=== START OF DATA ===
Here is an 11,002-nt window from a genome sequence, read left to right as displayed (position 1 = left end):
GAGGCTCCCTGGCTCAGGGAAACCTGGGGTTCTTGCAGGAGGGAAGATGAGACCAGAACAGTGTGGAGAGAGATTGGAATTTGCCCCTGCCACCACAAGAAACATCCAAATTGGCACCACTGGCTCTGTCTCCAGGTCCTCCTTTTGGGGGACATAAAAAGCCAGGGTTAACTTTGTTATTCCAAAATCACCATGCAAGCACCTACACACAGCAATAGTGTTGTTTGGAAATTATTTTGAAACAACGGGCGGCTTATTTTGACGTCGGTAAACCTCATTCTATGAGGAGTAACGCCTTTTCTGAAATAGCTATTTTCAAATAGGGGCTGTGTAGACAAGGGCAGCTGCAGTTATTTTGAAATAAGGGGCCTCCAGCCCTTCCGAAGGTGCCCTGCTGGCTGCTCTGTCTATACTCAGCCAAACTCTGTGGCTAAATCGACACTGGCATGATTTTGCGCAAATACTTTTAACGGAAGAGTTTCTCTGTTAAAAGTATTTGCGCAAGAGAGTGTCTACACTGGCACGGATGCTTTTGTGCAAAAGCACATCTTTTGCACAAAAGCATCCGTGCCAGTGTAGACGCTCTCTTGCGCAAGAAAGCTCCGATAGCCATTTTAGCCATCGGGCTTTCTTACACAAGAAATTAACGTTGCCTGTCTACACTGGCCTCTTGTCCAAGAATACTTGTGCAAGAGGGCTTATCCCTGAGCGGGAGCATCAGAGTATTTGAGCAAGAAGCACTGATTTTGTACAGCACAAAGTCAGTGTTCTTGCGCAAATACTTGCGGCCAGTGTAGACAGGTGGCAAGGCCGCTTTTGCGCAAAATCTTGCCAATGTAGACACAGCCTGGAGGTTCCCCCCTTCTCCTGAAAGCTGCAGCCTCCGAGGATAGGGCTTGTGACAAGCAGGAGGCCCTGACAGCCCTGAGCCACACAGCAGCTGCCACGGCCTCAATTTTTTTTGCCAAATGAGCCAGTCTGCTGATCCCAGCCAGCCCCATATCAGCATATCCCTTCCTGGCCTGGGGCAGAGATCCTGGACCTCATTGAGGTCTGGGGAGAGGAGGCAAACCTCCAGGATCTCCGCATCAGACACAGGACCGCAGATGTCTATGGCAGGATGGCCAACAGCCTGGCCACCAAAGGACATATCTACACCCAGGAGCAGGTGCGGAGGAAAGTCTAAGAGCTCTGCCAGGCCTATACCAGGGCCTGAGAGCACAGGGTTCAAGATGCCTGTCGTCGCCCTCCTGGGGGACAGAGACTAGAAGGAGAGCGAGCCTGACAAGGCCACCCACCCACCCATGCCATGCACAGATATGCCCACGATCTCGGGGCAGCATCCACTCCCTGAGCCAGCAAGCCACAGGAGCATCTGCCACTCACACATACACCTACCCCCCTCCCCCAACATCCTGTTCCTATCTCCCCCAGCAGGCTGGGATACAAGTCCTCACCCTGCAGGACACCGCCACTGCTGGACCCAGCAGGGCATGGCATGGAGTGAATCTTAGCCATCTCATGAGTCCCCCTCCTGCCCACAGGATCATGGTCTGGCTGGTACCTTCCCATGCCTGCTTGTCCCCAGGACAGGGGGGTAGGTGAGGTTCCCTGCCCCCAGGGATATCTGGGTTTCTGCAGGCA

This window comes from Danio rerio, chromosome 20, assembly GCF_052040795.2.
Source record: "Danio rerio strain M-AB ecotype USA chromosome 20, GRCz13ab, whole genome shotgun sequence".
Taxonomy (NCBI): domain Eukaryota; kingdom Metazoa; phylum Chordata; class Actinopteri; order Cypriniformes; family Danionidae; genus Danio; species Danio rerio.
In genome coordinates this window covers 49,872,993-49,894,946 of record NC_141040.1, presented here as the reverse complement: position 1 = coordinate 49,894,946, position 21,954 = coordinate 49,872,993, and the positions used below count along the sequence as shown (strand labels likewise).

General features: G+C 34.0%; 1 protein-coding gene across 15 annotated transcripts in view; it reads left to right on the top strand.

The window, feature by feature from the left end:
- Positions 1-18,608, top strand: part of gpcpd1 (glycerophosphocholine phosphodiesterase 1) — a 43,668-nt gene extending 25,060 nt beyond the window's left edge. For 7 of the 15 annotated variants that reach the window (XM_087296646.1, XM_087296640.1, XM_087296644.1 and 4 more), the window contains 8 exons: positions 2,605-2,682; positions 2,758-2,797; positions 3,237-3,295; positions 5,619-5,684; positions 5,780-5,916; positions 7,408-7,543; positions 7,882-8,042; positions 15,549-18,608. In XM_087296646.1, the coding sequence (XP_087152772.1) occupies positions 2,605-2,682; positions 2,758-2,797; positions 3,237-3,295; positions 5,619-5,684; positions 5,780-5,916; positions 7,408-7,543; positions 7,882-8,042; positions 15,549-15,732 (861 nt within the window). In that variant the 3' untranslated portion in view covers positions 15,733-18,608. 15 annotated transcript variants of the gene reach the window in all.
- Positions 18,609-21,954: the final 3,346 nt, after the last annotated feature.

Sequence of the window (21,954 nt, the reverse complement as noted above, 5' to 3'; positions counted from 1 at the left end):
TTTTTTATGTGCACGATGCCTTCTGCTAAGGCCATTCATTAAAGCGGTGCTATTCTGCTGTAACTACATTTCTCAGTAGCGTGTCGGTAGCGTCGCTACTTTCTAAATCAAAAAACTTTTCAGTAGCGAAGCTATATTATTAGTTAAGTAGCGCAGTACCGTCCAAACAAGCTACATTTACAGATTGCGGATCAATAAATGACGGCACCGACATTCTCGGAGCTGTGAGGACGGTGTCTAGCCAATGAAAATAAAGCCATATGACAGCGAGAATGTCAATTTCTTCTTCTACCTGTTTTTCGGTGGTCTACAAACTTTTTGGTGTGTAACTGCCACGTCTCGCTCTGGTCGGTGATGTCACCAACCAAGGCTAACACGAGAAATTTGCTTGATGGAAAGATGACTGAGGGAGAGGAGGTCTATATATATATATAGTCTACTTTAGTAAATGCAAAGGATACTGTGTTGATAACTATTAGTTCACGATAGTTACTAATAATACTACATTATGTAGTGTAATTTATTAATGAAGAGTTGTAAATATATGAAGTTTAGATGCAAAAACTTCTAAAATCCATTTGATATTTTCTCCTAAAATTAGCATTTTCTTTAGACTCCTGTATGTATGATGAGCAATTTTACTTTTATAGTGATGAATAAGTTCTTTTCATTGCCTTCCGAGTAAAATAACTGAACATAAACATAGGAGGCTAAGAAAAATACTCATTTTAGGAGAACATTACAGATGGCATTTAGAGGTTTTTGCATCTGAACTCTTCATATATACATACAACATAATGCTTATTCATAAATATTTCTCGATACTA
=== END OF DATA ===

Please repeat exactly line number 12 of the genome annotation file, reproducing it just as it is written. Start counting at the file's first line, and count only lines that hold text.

TTTTTTATGTGCACGATGCCTTCTGCTAAGGCCATTCATTAAAGCGGTGCTATTCTGCTGTAACTACATTTCTCAGTAGCGTGTCGGTAGCGTCGCTACTTTCTAAATCAAAAAACTTTTCAGTAGCGAAGCTATATTATTAGTTAAGTAGCGCAGTACCGTCCAAACAAGCTACATTTACAGATTGCGGATCAATAAATGACGGCACCGACATTCTCGGAGCTGTGAGGACGGTGTCTAGCCAATGAAAATAAAGCCATATGACAGCGAGAATGTCAATTTCTTCTTCTACCTGTTTTTCGGTGGTCTACAAACTTTTTGGTGTGTAACTGCCACGTCTCGCTCTGGTCGGTGATGTCACCAACCAAGGCTAACACGAGAAATTTGCTTGATGGAAAGATGACTGAGGGAGAGGAGGTCTATATATATATATAGTCTACTTTAGTAAATGCAAAGGATACTGTGTTGATAACTATTAGTTCACGATAGTTACTAATAATACTACATTATGTAGTGTAATTTATTAATGAAGAGTTGTAAATATATGAAGTTTAGATGCAAAAACTTCTAAAATCCATTTGATATTTTCTCCTAAAATTAGCATTTTCTTTAGACTCCTGTATGTATGATGAGCAATTTTACTTTTATAGTGATGAATAAGTTCTTTTCATTGCCTTCCGAGTAAAATAACTGAACATAAACATAGGAGGCTAAGAAAAATACTCATTTTAGGAGAACATTACAGATGGCATTTAGAGGTTTTTGCATCTGAACTCTTCATATATACATACAACATAATGCTTATTCATAAATATTTCTCGATACTA